INDIANAPOLIS — Indiana House Republicans passed House Bill 1264 through the Elections and Apportionment Committee on Wednesday morning — a bill which runs Hoosiers’ voter data through private databases like credit reporting agencies and targets civic engagement organizations and transient voters, including military families and the unhoused.
Currently, first-time registrants who register to vote by mail must provide proof of residency before or when casting their absentee ballot or on Election Day. Under this proposal, applicants who had their registration hand-delivered — a common method used by the League of Women Voters and other civic organizations — will now be placed in an indefinite “pending” status until they have provided their proof of residency to the county voter registration or clerk’s office before their name will appear on any poll list. This means this group of first time voters will not be eligible for an absentee ballot until their registration becomes active or on Election Day if they take extra steps to provide proof of residency to cast a regular ballot.
In addition, private credit reporting agencies such as Experian would be entrusted with the voter data of every Hoosier — and people can be removed from the voter rolls because of the address they have on file.
“Today is a sad day for Hoosier voters. Republicans talk about election security, but want to hand your voter data over to private companies to sell and plunder,” said Indiana Democratic Party Chair Mike Schmuhl. “In addition, students, renters, military families, and many other Hoosiers who don’t always stay in one place or whose private data may be wrong, will have their registrations in jeopardy despite the fact that they have done nothing wrong.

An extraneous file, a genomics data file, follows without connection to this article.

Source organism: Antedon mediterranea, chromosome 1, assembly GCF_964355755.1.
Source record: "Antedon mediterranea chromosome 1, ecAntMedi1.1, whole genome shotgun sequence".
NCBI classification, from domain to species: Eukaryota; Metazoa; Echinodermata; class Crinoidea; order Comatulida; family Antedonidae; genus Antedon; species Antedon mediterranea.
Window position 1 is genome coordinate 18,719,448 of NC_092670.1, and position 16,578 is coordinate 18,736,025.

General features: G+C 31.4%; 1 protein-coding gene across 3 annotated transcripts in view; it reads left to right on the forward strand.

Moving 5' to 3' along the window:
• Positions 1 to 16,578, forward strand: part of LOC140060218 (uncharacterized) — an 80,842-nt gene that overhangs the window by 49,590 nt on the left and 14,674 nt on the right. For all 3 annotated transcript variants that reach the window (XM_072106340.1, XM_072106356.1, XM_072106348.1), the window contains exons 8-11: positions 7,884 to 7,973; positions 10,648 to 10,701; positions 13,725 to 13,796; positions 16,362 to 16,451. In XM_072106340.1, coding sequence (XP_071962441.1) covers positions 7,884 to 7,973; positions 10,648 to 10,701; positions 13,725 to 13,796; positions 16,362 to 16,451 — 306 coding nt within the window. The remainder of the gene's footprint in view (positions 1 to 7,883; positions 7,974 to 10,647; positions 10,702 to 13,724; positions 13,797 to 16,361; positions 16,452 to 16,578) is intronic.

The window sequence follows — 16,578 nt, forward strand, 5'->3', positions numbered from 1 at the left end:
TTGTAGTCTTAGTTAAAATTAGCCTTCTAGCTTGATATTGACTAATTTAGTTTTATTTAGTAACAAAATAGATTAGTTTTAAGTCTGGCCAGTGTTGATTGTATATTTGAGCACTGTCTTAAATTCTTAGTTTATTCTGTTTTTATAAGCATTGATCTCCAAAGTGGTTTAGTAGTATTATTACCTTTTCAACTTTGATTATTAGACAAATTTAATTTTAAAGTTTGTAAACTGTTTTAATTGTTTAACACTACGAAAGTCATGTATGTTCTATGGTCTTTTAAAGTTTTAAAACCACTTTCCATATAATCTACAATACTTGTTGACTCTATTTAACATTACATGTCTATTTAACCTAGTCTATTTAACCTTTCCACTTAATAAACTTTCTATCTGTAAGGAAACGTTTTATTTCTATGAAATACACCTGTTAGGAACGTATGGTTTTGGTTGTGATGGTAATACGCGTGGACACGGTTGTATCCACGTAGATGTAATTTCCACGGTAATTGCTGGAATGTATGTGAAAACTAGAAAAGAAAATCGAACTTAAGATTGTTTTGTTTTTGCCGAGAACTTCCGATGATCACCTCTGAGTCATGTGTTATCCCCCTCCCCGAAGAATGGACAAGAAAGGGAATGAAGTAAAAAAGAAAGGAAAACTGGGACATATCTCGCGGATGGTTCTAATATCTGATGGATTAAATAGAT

“Civic organizations like the League of Women Voters, school corporations, and libraries take great pride in registering Hoosiers to vote, many for the first time. This bill is a slap in the face to them, and their hard work to get Hoosiers — many of whom have just turned 18 — engaged and excited about taking part in our democracy.”
Counties would also rely on BMV data to make citizenship determination, even though the bi-partisan Indiana Election Division already cautions registration officials from using BMV temporary lawful status data because it is often outdated, and just a point-in-time reference that is not updated with any regularity.
The bill’s citizenship requirements simply rely on often faulty private data, and a similar provision in an Arizona election law has been temporarily blocked by a federal district court.